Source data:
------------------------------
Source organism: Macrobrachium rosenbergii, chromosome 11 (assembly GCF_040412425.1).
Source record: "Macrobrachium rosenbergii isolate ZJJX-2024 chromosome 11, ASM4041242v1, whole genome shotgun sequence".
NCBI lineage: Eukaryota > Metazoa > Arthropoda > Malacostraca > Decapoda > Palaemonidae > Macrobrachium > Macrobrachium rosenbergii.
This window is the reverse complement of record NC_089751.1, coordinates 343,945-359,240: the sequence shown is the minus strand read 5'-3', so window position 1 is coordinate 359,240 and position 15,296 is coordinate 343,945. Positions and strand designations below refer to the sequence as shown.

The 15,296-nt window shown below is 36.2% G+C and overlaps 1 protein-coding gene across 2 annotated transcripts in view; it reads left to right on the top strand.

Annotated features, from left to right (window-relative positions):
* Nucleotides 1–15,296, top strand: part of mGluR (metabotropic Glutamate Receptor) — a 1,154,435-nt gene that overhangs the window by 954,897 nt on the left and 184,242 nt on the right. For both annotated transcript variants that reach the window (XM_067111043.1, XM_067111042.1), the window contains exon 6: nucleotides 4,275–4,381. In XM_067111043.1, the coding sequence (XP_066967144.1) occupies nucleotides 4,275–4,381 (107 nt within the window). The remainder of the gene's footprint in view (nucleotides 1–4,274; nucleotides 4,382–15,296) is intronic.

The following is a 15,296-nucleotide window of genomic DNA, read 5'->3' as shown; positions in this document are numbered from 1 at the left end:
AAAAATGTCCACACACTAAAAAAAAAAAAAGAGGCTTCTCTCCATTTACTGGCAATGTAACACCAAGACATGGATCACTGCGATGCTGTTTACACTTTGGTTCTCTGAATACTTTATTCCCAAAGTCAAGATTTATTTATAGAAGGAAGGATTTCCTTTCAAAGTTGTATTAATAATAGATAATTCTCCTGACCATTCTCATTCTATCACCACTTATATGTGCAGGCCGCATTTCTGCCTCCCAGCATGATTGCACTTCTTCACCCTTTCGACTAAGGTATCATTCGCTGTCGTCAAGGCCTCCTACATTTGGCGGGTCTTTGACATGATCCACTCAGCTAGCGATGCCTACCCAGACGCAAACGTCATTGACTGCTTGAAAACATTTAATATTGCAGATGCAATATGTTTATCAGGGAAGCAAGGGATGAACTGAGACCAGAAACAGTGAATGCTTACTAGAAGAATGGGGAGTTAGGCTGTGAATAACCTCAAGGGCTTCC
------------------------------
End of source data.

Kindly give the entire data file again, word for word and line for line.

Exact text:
Source organism: Macrobrachium rosenbergii, chromosome 11 (assembly GCF_040412425.1).
Source record: "Macrobrachium rosenbergii isolate ZJJX-2024 chromosome 11, ASM4041242v1, whole genome shotgun sequence".
NCBI lineage: Eukaryota > Metazoa > Arthropoda > Malacostraca > Decapoda > Palaemonidae > Macrobrachium > Macrobrachium rosenbergii.
This window is the reverse complement of record NC_089751.1, coordinates 343,945-359,240: the sequence shown is the minus strand read 5'-3', so window position 1 is coordinate 359,240 and position 15,296 is coordinate 343,945. Positions and strand designations below refer to the sequence as shown.

The 15,296-nt window shown below is 36.2% G+C and overlaps 1 protein-coding gene across 2 annotated transcripts in view; it reads left to right on the top strand.

Annotated features, from left to right (window-relative positions):
* Nucleotides 1–15,296, top strand: part of mGluR (metabotropic Glutamate Receptor) — a 1,154,435-nt gene that overhangs the window by 954,897 nt on the left and 184,242 nt on the right. For both annotated transcript variants that reach the window (XM_067111043.1, XM_067111042.1), the window contains exon 6: nucleotides 4,275–4,381. In XM_067111043.1, the coding sequence (XP_066967144.1) occupies nucleotides 4,275–4,381 (107 nt within the window). The remainder of the gene's footprint in view (nucleotides 1–4,274; nucleotides 4,382–15,296) is intronic.

The following is a 15,296-nucleotide window of genomic DNA, read 5'->3' as shown; positions in this document are numbered from 1 at the left end:
AAAAATGTCCACACACTAAAAAAAAAAAAAGAGGCTTCTCTCCATTTACTGGCAATGTAACACCAAGACATGGATCACTGCGATGCTGTTTACACTTTGGTTCTCTGAATACTTTATTCCCAAAGTCAAGATTTATTTATAGAAGGAAGGATTTCCTTTCAAAGTTGTATTAATAATAGATAATTCTCCTGACCATTCTCATTCTATCACCACTTATATGTGCAGGCCGCATTTCTGCCTCCCAGCATGATTGCACTTCTTCACCCTTTCGACTAAGGTATCATTCGCTGTCGTCAAGGCCTCCTACATTTGGCGGGTCTTTGACATGATCCACTCAGCTAGCGATGCCTACCCAGACGCAAACGTCATTGACTGCTTGAAAACATTTAATATTGCAGATGCAATATGTTTATCAGGGAAGCAAGGGATGAACTGAGACCAGAAACAGTGAATGCTTACTAGAAGAATGGGGAGTTAGGCTGTGAATAACCTCAAGGGCTTCC